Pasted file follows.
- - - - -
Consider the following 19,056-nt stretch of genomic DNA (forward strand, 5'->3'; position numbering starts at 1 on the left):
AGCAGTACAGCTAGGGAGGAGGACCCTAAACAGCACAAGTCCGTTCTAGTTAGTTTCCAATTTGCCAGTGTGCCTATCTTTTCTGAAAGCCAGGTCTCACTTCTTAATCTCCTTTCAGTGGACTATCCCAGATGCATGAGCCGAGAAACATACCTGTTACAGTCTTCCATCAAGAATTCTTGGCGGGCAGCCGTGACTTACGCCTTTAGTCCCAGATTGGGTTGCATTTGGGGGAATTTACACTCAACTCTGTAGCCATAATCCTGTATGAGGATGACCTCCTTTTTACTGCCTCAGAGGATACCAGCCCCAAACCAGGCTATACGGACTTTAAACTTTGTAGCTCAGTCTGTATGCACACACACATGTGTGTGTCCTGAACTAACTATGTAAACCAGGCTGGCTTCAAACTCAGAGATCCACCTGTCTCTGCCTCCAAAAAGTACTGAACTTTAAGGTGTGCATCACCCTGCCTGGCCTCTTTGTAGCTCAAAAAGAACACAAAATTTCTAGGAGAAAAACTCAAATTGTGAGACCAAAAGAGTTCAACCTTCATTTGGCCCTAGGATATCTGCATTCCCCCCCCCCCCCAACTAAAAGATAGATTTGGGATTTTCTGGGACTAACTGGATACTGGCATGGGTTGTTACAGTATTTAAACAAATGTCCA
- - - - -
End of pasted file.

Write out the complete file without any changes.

Consider the following 19,056-nt stretch of genomic DNA (forward strand, 5'->3'; position numbering starts at 1 on the left):
AGCAGTACAGCTAGGGAGGAGGACCCTAAACAGCACAAGTCCGTTCTAGTTAGTTTCCAATTTGCCAGTGTGCCTATCTTTTCTGAAAGCCAGGTCTCACTTCTTAATCTCCTTTCAGTGGACTATCCCAGATGCATGAGCCGAGAAACATACCTGTTACAGTCTTCCATCAAGAATTCTTGGCGGGCAGCCGTGACTTACGCCTTTAGTCCCAGATTGGGTTGCATTTGGGGGAATTTACACTCAACTCTGTAGCCATAATCCTGTATGAGGATGACCTCCTTTTTACTGCCTCAGAGGATACCAGCCCCAAACCAGGCTATACGGACTTTAAACTTTGTAGCTCAGTCTGTATGCACACACACATGTGTGTGTCCTGAACTAACTATGTAAACCAGGCTGGCTTCAAACTCAGAGATCCACCTGTCTCTGCCTCCAAAAAGTACTGAACTTTAAGGTGTGCATCACCCTGCCTGGCCTCTTTGTAGCTCAAAAAGAACACAAAATTTCTAGGAGAAAAACTCAAATTGTGAGACCAAAAGAGTTCAACCTTCATTTGGCCCTAGGATATCTGCATTCCCCCCCCCCCCCAACTAAAAGATAGATTTGGGATTTTCTGGGACTAACTGGATACTGGCATGGGTTGTTACAGTATTTAAACAAATGTCCA